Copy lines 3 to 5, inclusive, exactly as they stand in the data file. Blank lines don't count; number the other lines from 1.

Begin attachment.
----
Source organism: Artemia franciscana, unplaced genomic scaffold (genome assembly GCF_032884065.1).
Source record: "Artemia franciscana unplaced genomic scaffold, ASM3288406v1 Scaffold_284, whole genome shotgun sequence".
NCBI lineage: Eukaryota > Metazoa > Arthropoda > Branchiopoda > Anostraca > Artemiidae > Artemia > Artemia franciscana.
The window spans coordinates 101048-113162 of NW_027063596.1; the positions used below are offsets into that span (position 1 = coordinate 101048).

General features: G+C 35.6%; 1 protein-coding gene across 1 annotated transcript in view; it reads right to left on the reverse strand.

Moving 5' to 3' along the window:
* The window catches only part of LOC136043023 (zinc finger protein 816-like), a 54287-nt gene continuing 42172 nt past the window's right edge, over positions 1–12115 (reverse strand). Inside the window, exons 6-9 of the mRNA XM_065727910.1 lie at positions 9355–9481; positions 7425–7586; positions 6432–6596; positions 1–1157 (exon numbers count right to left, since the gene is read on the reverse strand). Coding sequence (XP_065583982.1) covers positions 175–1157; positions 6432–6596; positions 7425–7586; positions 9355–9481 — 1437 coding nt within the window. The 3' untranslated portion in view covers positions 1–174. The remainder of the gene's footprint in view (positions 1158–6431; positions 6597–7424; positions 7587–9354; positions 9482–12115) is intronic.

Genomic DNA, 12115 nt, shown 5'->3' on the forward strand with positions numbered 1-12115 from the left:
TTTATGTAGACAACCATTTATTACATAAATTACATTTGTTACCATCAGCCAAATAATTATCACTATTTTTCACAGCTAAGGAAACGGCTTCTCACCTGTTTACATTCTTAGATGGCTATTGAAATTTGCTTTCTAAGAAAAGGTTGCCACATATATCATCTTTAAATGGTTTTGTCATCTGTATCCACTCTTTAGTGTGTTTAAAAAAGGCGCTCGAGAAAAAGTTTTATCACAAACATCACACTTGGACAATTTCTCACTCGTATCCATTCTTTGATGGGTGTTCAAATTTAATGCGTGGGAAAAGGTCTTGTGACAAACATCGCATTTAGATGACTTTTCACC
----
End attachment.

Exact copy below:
NCBI lineage: Eukaryota > Metazoa > Arthropoda > Branchiopoda > Anostraca > Artemiidae > Artemia > Artemia franciscana.
The window spans coordinates 101048-113162 of NW_027063596.1; the positions used below are offsets into that span (position 1 = coordinate 101048).

General features: G+C 35.6%; 1 protein-coding gene across 1 annotated transcript in view; it reads right to left on the reverse strand.